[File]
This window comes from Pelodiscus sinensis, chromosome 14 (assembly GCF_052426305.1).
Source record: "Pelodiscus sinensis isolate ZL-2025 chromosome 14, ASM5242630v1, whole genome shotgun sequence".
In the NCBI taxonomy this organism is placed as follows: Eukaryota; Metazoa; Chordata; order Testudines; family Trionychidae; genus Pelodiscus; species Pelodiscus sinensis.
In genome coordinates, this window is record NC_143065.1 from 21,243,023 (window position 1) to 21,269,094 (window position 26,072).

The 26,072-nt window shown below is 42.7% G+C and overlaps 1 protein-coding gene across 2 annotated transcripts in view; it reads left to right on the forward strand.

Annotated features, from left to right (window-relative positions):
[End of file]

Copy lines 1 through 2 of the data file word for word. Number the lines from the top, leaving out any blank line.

This window comes from Pelodiscus sinensis, chromosome 14 (assembly GCF_052426305.1).
Source record: "Pelodiscus sinensis isolate ZL-2025 chromosome 14, ASM5242630v1, whole genome shotgun sequence".